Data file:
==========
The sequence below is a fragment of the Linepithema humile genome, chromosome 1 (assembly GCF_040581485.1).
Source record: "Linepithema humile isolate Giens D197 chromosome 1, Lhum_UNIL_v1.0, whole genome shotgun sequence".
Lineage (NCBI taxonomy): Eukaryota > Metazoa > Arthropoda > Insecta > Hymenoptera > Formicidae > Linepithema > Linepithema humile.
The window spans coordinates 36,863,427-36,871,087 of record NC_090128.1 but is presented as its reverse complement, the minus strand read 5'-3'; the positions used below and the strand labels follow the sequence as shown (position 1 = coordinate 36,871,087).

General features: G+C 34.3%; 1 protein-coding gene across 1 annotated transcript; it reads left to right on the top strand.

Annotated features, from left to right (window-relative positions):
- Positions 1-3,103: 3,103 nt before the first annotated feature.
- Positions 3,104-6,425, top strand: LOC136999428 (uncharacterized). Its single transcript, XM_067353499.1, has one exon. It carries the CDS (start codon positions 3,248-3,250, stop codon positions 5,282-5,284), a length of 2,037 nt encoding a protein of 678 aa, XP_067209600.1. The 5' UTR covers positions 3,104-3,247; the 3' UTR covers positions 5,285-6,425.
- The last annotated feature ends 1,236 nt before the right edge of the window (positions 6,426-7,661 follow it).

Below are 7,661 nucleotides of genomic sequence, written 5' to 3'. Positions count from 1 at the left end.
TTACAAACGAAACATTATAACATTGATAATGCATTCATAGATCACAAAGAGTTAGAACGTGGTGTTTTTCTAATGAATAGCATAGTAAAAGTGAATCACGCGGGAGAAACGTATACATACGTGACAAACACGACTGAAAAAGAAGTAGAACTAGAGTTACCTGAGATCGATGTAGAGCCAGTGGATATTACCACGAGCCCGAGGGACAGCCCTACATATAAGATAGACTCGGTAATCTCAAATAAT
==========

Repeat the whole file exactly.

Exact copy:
The sequence below is a fragment of the Linepithema humile genome, chromosome 1 (assembly GCF_040581485.1).
Source record: "Linepithema humile isolate Giens D197 chromosome 1, Lhum_UNIL_v1.0, whole genome shotgun sequence".
Lineage (NCBI taxonomy): Eukaryota > Metazoa > Arthropoda > Insecta > Hymenoptera > Formicidae > Linepithema > Linepithema humile.
The window spans coordinates 36,863,427-36,871,087 of record NC_090128.1 but is presented as its reverse complement, the minus strand read 5'-3'; the positions used below and the strand labels follow the sequence as shown (position 1 = coordinate 36,871,087).

General features: G+C 34.3%; 1 protein-coding gene across 1 annotated transcript; it reads left to right on the top strand.

Annotated features, from left to right (window-relative positions):
- Positions 1-3,103: 3,103 nt before the first annotated feature.
- Positions 3,104-6,425, top strand: LOC136999428 (uncharacterized). Its single transcript, XM_067353499.1, has one exon. It carries the CDS (start codon positions 3,248-3,250, stop codon positions 5,282-5,284), a length of 2,037 nt encoding a protein of 678 aa, XP_067209600.1. The 5' UTR covers positions 3,104-3,247; the 3' UTR covers positions 5,285-6,425.
- The last annotated feature ends 1,236 nt before the right edge of the window (positions 6,426-7,661 follow it).

Below are 7,661 nucleotides of genomic sequence, written 5' to 3'. Positions count from 1 at the left end.
TTACAAACGAAACATTATAACATTGATAATGCATTCATAGATCACAAAGAGTTAGAACGTGGTGTTTTTCTAATGAATAGCATAGTAAAAGTGAATCACGCGGGAGAAACGTATACATACGTGACAAACACGACTGAAAAAGAAGTAGAACTAGAGTTACCTGAGATCGATGTAGAGCCAGTGGATATTACCACGAGCCCGAGGGACAGCCCTACATATAAGATAGACTCGGTAATCTCAAATAAT